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    ABSTRACT: While cell-substrate adhesions that form between the protruding edge of a spreading cell and flat surfaces have been studied extensively, processes that regulate the maturation of filopodia adhesions are far less characterized. Since little is known about how the kinetics of formation or disassembly of filopodia adhesions is regulated upon integration into the lamellum, a kinetic analysis of the formation and disassembly of filopodia adhesions was conducted at the leading edge of β3-integrin-EGFP-expressing rat embryonic fibroblasts spreading on fibronectin-coated glass or on soft polyacrylamide gels. Filopodia β3-integrin adhesions matured only if the lamellipodium in their immediate vicinity showed cyclic protrusions and retractions. Filopodia β3-integrin shaft adhesions elongated rapidly when they were overrun by the advancing lamellipodium. Subsequently and once the lamellipodium stopped its advancement at the distal end of the filopodia β3-integrin adhesion, these β3-integrin shaft adhesions started to grow sidewise and colocalize with the newly assembled circumferential actin stress fibers. In contrast, the suppression of the cyclic protrusions and retractions of the lamellipodium by blocking myosin light chain kinase suppressed the growth of filopodia adhesion and resulted in the premature disassembly of filopodia adhesions. The same failure to stabilize those adhesions was found for the advancing lamellipodium that rapidly overran filopodia shaft adhesions without pausing as seen often during fast cell spreading. In turn, plating cells on soft polyacrylamide gels resulted in a reduction of lamellipodia activity, which was partially restored locally by the presence of filopodia adhesions. Thus filopodia adhesions could also mature and be integrated into the lamellum for fibroblasts on soft polyacrylamide substrates.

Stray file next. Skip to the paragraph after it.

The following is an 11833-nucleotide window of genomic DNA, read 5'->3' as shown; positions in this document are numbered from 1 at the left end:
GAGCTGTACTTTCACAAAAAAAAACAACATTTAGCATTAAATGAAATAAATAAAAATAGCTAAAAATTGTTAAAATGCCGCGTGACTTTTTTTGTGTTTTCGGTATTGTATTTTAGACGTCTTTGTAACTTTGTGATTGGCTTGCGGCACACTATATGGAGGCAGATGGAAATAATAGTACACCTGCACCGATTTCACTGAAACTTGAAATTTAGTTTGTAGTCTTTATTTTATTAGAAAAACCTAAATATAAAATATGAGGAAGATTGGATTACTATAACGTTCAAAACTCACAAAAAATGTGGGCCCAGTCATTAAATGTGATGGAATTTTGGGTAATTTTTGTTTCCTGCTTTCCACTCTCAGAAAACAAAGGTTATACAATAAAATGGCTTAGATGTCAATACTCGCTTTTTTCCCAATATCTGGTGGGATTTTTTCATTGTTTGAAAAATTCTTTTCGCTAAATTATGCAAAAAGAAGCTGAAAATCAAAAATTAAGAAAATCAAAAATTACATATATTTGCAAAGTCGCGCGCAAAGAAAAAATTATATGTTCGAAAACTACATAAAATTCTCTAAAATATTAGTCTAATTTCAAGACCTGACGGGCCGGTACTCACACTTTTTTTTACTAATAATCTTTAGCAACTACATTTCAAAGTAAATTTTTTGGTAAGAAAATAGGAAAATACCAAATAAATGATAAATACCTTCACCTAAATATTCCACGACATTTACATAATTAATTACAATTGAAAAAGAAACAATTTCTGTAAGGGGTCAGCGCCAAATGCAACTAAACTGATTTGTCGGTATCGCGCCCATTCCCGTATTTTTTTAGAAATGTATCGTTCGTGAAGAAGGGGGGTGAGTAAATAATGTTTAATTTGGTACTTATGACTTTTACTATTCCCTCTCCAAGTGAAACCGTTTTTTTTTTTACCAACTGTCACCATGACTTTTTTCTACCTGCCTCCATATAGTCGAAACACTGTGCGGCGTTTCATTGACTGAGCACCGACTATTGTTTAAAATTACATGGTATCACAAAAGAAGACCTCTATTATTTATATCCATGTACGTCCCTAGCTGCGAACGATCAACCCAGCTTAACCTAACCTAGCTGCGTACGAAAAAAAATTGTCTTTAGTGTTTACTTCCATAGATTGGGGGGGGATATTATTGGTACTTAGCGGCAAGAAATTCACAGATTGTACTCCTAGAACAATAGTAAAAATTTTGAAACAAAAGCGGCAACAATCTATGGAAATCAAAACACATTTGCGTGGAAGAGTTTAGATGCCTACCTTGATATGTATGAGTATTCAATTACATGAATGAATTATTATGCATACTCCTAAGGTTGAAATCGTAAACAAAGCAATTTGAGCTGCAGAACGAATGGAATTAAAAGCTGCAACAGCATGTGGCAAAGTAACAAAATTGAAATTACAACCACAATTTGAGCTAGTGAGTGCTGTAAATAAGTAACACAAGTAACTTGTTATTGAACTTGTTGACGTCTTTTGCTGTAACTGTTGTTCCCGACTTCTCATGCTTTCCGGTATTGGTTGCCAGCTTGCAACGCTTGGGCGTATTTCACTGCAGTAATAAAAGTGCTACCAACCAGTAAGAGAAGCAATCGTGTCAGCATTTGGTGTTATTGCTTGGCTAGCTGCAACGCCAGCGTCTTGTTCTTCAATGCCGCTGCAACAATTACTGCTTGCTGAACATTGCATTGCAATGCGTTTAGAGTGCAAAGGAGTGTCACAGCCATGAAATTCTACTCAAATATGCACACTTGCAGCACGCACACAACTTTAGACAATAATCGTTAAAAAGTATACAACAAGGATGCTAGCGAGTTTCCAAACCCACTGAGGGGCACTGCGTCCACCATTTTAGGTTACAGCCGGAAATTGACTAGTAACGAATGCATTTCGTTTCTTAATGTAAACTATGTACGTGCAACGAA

PLoS ONE 09/2014; 9(9):e107097. DOI:10.1371/journal.pone.0107097 · 3.23 Impact Factor
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    • "Although the spatiotemporal relationship between GFP-MLC2 punctae and actin filaments were not resolved in our experiments, we suggest that perturbations in nascent actomyosin arise in dynamin2-depleted cells from perturbations in lamellipodial actin filament organization. Recent findings that components of lamellar actomyosin arise, in part, from actin filaments of the lamellipod are consistent with this idea [2], [4]–[6], [54]. The mechanism by which dynamin2 controls actomyosin assembly remains to be determined but it is appealing to speculate that filament remodeling within the lamellipod creates bundled filament templates that are optimal for co-assembly with myosin II. "